Take the 2-minute tour ×
Stack Overflow is a question and answer site for professional and enthusiast programmers. It's 100% free, no registration required.

Is there a way - other than a for loop - to generate new variables in an R dataframe, which will be all the possible 2-way interactions between the existing ones? i.e. supposing a dataframe with three numeric variables V1, V2, V3, I would like to generate the following new variables:

Inter.V1V2 (= V1 * V2) 
Inter.V1V3 (= V1 * V3)
Inter.V2V3 (= V2 * V3)

Example using for loop :

x <- read.table(textConnection('
   V1 V2 V3 V4
1  9   25   18
2  5   20   10
3  4   30   12
4  4   34   16'
), header=TRUE)

dim.init <- dim(x)[2]
for (i in 1: (dim.init - 1) ) {
        for (j in (i + 1) : (dim.init) ) {
                x[dim(x)[2] + 1]    <- x[i] * x[j]
                names(x)[dim(x)[2]] <- paste("Inter.V",i,"V",j,sep="")

        }
}
share|improve this question
add comment

2 Answers

up vote 8 down vote accepted

Here is a one liner for you that also works if you have factors:

> model.matrix(~(V1+V2+V3+V4)^2,x)
  (Intercept) V1 V2 V3 V4 V1:V2 V1:V3 V1:V4 V2:V3 V2:V4 V3:V4
1           1  1  9 25 18     9    25    18   225   162   450
2           1  2  5 20 10    10    40    20   100    50   200
3           1  3  4 30 12    12    90    36   120    48   360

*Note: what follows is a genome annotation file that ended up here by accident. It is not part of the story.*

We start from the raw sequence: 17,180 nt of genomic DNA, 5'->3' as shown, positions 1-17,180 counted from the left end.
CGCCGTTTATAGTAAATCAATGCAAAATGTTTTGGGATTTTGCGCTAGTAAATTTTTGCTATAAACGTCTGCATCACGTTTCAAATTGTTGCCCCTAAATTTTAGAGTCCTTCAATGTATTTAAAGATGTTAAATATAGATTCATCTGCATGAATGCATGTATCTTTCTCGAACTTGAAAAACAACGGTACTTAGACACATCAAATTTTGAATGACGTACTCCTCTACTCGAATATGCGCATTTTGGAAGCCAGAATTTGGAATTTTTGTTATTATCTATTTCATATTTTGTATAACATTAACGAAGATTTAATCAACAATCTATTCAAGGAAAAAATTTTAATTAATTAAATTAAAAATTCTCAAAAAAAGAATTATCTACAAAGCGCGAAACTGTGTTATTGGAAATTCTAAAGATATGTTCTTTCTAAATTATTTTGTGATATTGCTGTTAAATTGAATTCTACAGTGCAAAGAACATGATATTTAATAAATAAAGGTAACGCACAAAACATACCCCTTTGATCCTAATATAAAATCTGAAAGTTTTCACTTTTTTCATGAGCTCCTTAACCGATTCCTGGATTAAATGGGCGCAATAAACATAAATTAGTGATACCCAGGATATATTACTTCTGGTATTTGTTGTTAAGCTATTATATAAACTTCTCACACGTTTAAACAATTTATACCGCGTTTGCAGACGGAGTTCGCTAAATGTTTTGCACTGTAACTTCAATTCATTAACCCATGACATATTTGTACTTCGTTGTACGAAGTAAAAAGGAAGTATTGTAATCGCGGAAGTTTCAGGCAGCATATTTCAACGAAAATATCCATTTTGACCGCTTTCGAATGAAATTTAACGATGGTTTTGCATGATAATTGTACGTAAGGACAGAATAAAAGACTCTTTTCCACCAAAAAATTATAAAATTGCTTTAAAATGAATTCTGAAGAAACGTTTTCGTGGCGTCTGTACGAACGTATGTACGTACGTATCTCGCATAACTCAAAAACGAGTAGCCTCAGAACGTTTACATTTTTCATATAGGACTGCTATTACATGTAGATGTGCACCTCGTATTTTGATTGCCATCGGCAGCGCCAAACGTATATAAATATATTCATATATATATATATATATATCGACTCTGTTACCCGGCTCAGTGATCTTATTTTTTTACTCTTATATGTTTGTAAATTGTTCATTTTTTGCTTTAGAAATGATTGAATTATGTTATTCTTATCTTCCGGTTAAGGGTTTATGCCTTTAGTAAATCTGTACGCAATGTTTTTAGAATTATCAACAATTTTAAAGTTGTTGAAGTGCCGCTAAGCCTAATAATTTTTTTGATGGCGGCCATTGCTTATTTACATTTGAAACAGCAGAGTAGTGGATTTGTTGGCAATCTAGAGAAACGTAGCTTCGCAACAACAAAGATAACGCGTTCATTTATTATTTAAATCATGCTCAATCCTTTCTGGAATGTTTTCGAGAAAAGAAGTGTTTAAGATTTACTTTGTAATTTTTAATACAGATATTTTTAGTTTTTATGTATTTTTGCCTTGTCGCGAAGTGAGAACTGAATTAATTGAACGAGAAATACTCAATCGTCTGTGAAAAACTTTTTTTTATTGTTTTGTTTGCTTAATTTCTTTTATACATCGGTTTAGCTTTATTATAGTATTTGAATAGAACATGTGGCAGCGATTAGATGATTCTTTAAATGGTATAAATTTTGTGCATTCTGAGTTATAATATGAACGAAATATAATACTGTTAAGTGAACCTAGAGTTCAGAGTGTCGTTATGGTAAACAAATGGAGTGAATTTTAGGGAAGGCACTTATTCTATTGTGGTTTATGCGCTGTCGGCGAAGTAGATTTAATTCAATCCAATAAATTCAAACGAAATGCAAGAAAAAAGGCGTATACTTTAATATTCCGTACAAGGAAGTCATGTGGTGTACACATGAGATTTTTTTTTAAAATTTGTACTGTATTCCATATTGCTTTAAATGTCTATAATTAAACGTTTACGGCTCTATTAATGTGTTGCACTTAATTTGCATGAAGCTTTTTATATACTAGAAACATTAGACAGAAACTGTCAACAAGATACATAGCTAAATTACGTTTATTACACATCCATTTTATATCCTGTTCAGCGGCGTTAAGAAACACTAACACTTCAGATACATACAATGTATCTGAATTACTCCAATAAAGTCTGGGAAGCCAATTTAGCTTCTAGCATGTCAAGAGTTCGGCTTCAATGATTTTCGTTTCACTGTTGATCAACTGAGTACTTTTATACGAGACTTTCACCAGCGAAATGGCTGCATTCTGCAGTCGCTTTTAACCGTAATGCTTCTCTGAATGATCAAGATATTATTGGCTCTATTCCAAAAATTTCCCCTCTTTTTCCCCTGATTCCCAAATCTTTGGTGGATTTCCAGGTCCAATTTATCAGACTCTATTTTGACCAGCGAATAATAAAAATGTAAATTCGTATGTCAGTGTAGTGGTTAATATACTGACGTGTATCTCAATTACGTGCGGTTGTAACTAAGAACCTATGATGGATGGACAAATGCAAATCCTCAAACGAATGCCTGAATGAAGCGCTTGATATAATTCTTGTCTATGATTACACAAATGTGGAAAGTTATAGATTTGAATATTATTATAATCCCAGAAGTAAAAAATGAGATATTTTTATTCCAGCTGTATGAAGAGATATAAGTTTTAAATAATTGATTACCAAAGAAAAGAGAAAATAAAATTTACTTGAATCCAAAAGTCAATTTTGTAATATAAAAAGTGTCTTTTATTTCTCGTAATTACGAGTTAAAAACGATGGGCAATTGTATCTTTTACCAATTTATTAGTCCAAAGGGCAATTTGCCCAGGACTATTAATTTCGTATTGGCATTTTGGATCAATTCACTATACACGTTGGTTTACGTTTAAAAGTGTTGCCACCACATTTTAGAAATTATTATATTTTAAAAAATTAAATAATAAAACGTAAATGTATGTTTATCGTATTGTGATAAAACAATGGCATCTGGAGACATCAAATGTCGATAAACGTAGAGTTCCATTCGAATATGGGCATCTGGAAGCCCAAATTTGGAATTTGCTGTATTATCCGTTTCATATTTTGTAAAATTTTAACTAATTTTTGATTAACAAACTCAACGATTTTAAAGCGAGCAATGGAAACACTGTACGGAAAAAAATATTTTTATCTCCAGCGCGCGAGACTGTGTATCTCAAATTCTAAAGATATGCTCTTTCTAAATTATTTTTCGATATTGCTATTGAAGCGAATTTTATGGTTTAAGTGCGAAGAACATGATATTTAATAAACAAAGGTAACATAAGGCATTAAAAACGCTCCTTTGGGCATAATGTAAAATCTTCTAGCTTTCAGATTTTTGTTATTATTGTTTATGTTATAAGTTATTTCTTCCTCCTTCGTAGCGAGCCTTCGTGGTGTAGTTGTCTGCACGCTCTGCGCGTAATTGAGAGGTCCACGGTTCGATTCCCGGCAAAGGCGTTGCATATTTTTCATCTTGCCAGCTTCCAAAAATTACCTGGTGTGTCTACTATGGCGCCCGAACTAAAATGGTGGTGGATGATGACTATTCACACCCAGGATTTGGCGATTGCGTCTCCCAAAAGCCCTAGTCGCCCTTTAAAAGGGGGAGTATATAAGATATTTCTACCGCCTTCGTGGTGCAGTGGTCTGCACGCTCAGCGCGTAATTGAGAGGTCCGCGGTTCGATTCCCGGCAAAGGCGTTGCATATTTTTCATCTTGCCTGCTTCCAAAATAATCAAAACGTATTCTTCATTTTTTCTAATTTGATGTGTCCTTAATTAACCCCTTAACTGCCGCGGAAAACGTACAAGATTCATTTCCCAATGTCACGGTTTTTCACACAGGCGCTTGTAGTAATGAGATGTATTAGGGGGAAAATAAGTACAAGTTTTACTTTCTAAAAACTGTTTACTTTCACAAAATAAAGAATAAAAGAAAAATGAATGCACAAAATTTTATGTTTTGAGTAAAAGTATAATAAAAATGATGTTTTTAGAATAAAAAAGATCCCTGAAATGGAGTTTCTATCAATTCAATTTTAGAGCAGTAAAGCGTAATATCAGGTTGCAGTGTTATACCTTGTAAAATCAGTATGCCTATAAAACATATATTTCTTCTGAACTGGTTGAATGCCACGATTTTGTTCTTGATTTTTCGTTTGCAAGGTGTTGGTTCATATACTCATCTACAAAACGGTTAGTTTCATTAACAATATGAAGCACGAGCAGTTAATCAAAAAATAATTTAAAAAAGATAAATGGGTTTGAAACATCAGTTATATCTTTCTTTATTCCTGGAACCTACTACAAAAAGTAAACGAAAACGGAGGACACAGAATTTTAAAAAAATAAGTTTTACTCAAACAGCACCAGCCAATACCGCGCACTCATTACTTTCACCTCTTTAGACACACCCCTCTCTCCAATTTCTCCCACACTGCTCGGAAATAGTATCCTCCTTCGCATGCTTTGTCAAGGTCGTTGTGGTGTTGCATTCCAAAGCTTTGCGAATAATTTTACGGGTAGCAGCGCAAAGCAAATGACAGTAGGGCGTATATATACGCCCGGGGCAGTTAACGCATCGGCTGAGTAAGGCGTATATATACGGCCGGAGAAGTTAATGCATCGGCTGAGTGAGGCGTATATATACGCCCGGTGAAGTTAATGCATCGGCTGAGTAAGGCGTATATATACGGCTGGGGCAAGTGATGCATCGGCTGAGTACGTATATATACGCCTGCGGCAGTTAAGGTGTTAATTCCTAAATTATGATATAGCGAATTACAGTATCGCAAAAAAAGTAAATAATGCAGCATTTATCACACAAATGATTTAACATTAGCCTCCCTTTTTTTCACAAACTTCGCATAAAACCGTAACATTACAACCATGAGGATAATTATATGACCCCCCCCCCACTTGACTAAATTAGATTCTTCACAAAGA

4           1  4  4 34 16    16   136    64   136    64   544
attr(,"assign")
 [1]  0  1  2  3  4  5  6  7  8  9 10
share|improve this answer
    
+1 Wasn't aware of the model.matrix function. Very useful! –  Shane Jan 17 '10 at 19:33
    
Excellent! You could also get rid of the irrelevant (in our case) intercept model.matrix(~(V1+V2+V3+V4)^2-1,x) –  George Dontas Jan 18 '10 at 17:32
    
right you are. or for the fully general case as.data.frame(model.matrix(~ .^2-1,x)) –  Ian Fellows Jan 18 '10 at 20:37
    
What if you have numeric variables, rather than factors? Will this method still work? –  Zach Dec 8 '11 at 18:11
add comment

Here you go, using combn and apply:

> x2 <- t(apply(x, 1, combn, 2, prod))

Setting the column names can be done with two paste commands:

> colnames(x2) <- paste("Inter.V", combn(1:4, 2, paste, collapse="V"), sep="")

Lastly, if you want all your variables together, just cbind them:

> x <- cbind(x, x2)
>   V1 V2 V3 V4 Inter.V1V2 Inter.V1V3 Inter.V1V4 Inter.V2V3 Inter.V2V4 Inter.V3V4
1  1  9 25 18          9         25         18        225        162        450
2  2  5 20 10         10         40         20        100         50        200
3  3  4 30 12         12         90         36        120         48        360
4  4  4 34 16         16        136         64        136         64        544
share|improve this answer
    
Very nice! Is there a way to also change the column names, according to the example, using apply? –  George Dontas Jan 17 '10 at 18:27
    
I updated it to show this. –  Shane Jan 17 '10 at 18:53
    
If you are just going to use these interactions in models that take formula, such as lm or glm, you don't need to generate the variables. See: cran.r-project.org/doc/manuals/… –  Tristan Jan 17 '10 at 18:55
    
@Tristan : Ok, I know that when using models this can be done using R's modeling formulae. What I wanted to do is to generate interaction variables to use them as predictors in classification problems. –  George Dontas Jan 17 '10 at 19:29
add comment

Your Answer

 
discard

By posting your answer, you agree to the privacy policy and terms of service.

Not the answer you're looking for? Browse other questions tagged or ask your own question.